Johnny Sauter entered Iowa Speedway already locked into the playoffs after winning earlier in the season at Dover Motor Speedway. Likewise, Austin Hill was also locked in after winning the season opener at Daytona.

The two came together on lap 137 of the 200-lap event at the 0.875-mile oval, with Sauter’s No. 13 backing into the turn 4 wall. Just two laps later, as the field was pacing around under caution, Sauter retaliated against Hill, sending the No. 16 into the turn 1 wall and around. Sauter continued to run into Hill until the latter was fully backwards before driving off.

NASCAR, as it usually does after a retaliation under caution, immediately parked Sauter for the remainder of the event. Hill was able to continue on despite the damage and finished 12th.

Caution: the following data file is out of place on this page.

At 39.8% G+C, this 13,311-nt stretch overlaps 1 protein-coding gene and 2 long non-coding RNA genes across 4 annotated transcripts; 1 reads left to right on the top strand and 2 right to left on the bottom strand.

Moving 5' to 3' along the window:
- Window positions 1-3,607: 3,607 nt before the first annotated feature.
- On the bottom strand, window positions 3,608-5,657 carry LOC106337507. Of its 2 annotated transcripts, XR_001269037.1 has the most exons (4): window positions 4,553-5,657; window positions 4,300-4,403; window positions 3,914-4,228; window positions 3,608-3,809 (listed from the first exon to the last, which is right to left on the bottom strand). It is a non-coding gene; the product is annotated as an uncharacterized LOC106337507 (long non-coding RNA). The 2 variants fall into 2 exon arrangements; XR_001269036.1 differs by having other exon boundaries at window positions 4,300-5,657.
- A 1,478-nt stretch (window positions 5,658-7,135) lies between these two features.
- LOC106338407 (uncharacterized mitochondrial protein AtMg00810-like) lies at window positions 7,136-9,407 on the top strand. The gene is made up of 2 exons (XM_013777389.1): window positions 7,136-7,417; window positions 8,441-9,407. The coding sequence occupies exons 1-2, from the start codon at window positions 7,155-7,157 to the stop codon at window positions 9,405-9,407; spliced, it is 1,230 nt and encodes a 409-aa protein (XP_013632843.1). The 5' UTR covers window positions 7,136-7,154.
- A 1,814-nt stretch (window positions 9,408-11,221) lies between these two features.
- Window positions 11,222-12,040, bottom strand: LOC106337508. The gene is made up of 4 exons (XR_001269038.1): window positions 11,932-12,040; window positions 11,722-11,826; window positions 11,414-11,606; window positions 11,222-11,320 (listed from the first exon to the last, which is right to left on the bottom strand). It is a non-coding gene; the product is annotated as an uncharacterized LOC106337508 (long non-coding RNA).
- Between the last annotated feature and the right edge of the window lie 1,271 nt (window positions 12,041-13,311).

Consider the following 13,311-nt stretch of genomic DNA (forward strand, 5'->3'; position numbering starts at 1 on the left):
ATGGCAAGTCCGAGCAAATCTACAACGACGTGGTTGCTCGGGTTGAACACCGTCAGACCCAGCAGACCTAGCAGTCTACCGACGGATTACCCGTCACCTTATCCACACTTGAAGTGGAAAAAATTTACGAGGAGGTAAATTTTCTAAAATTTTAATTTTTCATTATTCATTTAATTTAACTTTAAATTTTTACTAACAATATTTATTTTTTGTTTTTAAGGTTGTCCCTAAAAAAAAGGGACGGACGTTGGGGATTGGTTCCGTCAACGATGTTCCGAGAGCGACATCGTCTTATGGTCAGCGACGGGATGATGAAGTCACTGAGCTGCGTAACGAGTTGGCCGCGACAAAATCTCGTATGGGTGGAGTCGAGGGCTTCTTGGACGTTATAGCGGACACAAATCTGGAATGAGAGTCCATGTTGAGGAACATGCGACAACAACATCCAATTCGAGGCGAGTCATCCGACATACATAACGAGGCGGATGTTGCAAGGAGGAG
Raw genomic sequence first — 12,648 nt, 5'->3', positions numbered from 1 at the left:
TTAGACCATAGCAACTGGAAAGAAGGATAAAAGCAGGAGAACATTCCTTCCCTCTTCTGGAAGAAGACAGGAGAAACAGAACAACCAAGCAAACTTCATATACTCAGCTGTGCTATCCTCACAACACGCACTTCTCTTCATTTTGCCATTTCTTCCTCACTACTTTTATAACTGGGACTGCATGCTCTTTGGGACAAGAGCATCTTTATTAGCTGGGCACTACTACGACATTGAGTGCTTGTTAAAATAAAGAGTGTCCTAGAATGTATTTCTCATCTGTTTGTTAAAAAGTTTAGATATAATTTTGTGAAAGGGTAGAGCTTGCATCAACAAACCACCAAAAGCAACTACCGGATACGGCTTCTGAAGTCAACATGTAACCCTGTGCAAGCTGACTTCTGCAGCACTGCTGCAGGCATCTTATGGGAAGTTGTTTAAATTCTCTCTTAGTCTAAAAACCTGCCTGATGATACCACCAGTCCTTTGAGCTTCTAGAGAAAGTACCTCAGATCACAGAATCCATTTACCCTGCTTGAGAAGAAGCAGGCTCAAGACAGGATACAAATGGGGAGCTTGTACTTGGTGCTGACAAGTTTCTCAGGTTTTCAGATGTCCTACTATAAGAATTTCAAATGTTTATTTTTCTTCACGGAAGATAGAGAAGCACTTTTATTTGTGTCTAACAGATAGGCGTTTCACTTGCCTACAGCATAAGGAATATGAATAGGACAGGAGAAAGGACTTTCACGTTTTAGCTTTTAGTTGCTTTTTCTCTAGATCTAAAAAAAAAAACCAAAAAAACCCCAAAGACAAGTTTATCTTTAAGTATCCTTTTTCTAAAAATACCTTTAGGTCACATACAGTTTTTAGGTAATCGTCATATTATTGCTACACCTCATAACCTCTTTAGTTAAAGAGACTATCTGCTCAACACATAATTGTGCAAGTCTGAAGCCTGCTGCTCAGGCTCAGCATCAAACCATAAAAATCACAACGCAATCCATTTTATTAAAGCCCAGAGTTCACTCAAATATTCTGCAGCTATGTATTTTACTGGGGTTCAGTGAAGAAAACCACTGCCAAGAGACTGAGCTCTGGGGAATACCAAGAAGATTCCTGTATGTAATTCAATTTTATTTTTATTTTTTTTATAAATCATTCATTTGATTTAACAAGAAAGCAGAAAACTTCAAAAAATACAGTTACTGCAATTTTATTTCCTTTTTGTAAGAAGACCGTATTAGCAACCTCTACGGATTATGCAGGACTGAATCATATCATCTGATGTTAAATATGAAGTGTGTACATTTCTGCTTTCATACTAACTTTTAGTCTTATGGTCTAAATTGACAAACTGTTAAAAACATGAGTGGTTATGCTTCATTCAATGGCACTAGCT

However, NASCAR decided that parking Sauter wasn’t enough, and chose to suspend him for the next race at World Wide Technology Raceway. ThorSport Racing tapped its then-part-time driver Myatt Snider to fill in for Sauter.

This was the first time in the playoff era that NASCAR had suspended someone for on-track chicanery. Further compounding the issue was the fact that Sauter was already locked into the playoffs by virtue of his Dover win.

For the first time, a driver was removed from championship contention due to a disciplinary action by NASCAR.

Except, he wasn’t.

In the same announcement of Sauter’s suspension, it was noted that he would maintain his championship eligibility. This meant that Sauter had automatically been granted a waiver to continue his quest for a championship.

That decision ultimately opened the flood gates for those who questioned or flat out disagreed with the move. Ever since, the idea of a waiver has been seen as something handed out like candy rather than something that is used in extreme circumstances.